Americans continue to believe strongly that being a teacher is an essential job, but a plurality thinks it’s a bad thing that most teachers are unionized.
A new Rasmussen Reports national telephone survey finds that 68% of American Adults view being a teacher as one of the most important jobs in our country today, down five points from May of last year but up slightly from when we first asked the question in May 2008. Twenty-one percent (21%) say it’s not one of the most important jobs, and 12% aren’t sure. (To see survey question wording, click here.)
Thirty-seven percent (37%) say, in terms of its impact on the nation, it’s a good thing that most teachers belong to public employee unions. Forty-six percent (46%) disagree and say it’s a bad thing that most teachers are unionized. Seventeen percent (17%) are not sure.
In late April 2010 when we offered “neither” as another option, 38% of adults said it’s good that most teachers belong to a public employee union, but 34% said it’s a bad thing. Thirteen percent (13%) viewed it as neither, and 14% were undecided.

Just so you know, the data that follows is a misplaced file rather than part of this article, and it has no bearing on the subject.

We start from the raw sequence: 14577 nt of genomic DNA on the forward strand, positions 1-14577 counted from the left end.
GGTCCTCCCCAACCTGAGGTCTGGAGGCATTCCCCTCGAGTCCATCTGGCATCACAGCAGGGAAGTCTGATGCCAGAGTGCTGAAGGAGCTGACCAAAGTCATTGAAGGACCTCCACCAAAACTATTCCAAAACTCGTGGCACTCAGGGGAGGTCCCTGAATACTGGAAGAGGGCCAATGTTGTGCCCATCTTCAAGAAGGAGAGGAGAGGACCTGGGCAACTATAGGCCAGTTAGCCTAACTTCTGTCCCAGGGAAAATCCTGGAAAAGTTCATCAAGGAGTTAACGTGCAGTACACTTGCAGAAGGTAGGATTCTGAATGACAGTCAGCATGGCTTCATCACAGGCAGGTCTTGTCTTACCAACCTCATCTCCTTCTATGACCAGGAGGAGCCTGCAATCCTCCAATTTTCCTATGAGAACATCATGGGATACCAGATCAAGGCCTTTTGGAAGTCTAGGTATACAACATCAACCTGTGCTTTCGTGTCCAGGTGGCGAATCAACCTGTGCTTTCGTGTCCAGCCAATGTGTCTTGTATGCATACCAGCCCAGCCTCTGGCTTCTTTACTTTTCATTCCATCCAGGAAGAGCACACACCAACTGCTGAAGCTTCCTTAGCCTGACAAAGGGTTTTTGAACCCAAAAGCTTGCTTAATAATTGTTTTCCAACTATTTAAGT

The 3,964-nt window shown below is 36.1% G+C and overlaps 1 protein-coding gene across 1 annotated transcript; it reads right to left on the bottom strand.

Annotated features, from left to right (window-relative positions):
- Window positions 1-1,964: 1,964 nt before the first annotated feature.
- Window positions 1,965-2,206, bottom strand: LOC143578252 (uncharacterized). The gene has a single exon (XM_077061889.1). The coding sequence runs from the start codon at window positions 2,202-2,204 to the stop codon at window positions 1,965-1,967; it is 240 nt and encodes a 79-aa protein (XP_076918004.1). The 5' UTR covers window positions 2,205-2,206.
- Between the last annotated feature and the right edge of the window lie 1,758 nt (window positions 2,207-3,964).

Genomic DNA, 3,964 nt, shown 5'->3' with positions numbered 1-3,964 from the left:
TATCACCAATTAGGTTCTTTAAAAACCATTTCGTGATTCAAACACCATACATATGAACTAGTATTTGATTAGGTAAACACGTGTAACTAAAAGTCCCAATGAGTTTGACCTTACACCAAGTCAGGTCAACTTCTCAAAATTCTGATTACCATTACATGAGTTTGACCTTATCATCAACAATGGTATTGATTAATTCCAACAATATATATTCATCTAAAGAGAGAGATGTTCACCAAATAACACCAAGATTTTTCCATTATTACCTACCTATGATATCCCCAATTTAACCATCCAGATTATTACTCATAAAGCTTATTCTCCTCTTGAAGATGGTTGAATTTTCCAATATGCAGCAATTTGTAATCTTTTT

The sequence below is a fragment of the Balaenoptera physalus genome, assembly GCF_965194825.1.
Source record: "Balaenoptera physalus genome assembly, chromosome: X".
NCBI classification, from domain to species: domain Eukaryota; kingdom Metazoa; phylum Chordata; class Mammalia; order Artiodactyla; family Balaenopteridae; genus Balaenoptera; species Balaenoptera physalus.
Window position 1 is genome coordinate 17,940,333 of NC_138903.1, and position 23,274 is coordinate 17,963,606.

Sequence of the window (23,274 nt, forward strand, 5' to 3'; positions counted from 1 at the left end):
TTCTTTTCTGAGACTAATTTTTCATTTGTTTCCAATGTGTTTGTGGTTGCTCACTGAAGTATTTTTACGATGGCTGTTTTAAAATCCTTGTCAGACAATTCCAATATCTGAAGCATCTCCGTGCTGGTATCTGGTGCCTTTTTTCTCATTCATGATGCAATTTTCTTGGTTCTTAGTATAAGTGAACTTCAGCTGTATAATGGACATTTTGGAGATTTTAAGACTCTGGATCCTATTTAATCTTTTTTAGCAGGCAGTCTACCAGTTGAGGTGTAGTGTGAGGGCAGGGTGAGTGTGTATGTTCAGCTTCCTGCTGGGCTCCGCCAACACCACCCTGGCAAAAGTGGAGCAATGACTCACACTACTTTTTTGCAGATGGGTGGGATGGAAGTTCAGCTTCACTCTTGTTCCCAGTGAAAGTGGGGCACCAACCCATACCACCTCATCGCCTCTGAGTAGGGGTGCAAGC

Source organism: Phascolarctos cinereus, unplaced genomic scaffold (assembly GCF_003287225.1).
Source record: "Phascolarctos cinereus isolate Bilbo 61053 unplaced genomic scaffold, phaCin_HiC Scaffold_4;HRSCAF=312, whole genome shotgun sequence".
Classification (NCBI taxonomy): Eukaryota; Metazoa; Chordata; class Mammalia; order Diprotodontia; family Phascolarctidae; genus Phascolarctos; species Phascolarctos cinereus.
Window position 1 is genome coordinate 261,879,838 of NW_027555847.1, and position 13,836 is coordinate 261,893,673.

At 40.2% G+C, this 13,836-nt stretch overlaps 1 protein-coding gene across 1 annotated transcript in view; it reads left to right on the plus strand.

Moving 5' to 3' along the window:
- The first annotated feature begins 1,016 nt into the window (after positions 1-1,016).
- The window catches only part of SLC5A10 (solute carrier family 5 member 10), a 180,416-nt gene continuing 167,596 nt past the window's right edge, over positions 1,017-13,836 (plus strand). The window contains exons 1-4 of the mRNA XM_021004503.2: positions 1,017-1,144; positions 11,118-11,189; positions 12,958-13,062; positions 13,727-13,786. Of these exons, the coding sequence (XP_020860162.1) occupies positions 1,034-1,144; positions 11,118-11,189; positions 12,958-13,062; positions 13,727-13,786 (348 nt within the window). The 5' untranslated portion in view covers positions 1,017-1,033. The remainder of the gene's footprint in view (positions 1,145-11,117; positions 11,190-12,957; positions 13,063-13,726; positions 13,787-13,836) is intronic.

Among adults who currently have children in grades K through 12, however, a majority (54%) now views unionized teachers as bad for the country.
A plurality (45%) also believes public school teachers are paid too little, but that’s trending down from 51% last August [LINK to 44% Say Teachers Should Not Be Paid For Summer Vacation] and 57% in May 2008. Eighteen percent (18%) now say teachers are paid too much, while 32% think their level of pay is about right.
In the current political dispute in Wisconsin, 47% of voters nationwide agree with the Republican governor who wants to limit the union rights of some public employees, while 42% support the unions for teachers and other state employees. However, 61% say members of public employee unions should contribute the same percentage to their health care and pension plans as those in the private sector pay which many unionized teachers currently do not do.
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The survey of 1,000 Adults was conducted on February 23-24, 2011 by Rasmussen Reports. The margin of sampling error is +/- 3 percentage points with a 95% level of confidence. Field work for all Rasmussen Reports surveys is conducted by Pulse Opinion Research, LLC. See methodology.
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